By Mike Stewart
One of the most exhilarating and rewarding aspects of developing a
finished waterfowl retriever is training the dog to run blinds, that is
to pick up birds the dog didn't see fall. Little else in the gundog
world will equal the thrill of being directly involved with a retriever,
one on one, as the dog boldly goes out to a fall area to locate an
unseen bird under complete control, returning promptly to make a
retrieve to hand. Successful blinds are a visible testament to anyone's
Our goal is to develop a hunting companion that has the trust and
confidence in his handler to go out enthusiastically for a retrieve
without seeing anything fall, just because the line was set and the
retrieve/release command was given. That's when all the hard work comes
to fruition... the natural game-finding ability achieved through
genetics, the dog's intelligence and the skills trained into the dog,
combined with the dog's confidence in the handler that there is a
retrieve to be made.
Successful blinds are mutual victories for both the dog and the
handler, and the achievement will likely mark the pinnacle of the
overall training experience.
Let's briefly look at the four fundamental skill sets necessary to run successful blinds.
A line is simply the dog's most direct route of travel to the bird.
Holding a line implies that the dog will run a straight line to the fall
regardless of influences and distractions. Primarily, lining skills are
developed at Wildrose through sight, trailing memories. Initially, a
barrier edge is used to provide support for the young dog to run
straight. One may incorporate a fence, field road, ditch edge or wood
line to encourage holding a straight line. As the young dog's lining
confidence and skills improve, we eliminate the "crutch" of the straight
edge and begin to incorporate various types of terrain. Permanent
blinds involve the dogs' running to a familiar location where they have
successfully found bumpers in training. Permanent blinds are confidence
builders and serve as a transitional step to cold blinds. Cold blinds,
as the name implies, are blinds that are run in new, unfamiliar
locations. The locations may differ, but the sequences to line and
release the dog are identical to previous exercises, so confidence is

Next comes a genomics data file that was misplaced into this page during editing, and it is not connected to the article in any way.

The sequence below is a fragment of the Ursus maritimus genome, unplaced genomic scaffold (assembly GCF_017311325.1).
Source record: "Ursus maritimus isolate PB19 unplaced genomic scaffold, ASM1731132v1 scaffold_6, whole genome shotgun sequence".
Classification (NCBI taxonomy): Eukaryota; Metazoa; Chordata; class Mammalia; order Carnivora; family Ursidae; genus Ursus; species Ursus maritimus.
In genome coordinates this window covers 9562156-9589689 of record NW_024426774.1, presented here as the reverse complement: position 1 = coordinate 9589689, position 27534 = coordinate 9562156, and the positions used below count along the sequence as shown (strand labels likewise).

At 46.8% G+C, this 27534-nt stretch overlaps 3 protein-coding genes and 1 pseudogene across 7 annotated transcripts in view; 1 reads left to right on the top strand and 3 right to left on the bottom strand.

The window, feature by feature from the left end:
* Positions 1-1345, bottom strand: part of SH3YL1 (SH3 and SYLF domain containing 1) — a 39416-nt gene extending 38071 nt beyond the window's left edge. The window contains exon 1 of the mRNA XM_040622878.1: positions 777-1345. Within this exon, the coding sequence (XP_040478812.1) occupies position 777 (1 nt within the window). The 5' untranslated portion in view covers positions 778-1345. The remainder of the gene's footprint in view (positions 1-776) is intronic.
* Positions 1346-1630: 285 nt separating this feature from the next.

The retriever must respond well to whistle commands and cast
effectively in order for corrections to be made to the line if
necessary. Dogs must reliably:
- Stop on the whistle promptly; a slow stop can put the dog further out of line.
- Recall quickly under all conditions.
- Hunt back toward the handler, slowly searching for a fallen bird.
This is usually a different whistle signal than the recall whistle.
Casting requires the dog to drive deep and straight back on command,
and to take right and left casts with accurate lines. The dog must be
conditioned to take and hold straight lines given by hand signals until
stopped or until bird scent is discovered. A dog that does not handle
properly cannot be adjusted to the correct line to the fallen bird, a
vital requirement to running successful blinds.
The third necessary skill for effective blinds requires the dog to
hunt the fall area thoroughly. This is where the nose counts. What we
want are effective game finders trained to hunt cover, marsh or thickets
on command after a whistle stop. The dog's drive on the line is
interrupted in the general area of the fall. Wind direction must be
considered. The "hunt" command causes the dog to devour the area in a
methodical search for the bird. The dog should remain (or hold) in the
area, land or water, throughout the hunt unless otherwise directed. The
competent retriever should also possess the perseverance to handle
diving, wounded waterfowl and the skill to track runners (injured birds
making an escape) as often occurs.
Last but not least is the dog's confidence in his handler. Confidence
enough to go out with enthusiasm and accuracy on the line without even
seeing any indication that there is a bird to retrieve. Blinds require
the dog to trust that there is a bird down and his hunting pal will help
locate his reward, the retrieve. This level of confidence and trust is
built slowly in training through daily success. "Make haste slowly" is
always our rule. Never test the dog above his limits. The dog's
confidence in himself and his handler is established through repetitive
successes, not failures. Interdependence is the relationship between the
dog and the handler that must be established to run blinds effectively
in the field.
There is little else in dog training to equal the thrill of your
retriever picking his first blind on the hunt. So often our retrievers
do not see the birds go down. The dog's ability to handle blinds may
mean the difference between whether or not the bird is recovered. The
retriever's ability to pick those unseen, fallen birds remains a very
important aspect of the dog's role as a game finder... to bring back the
ones we can't get.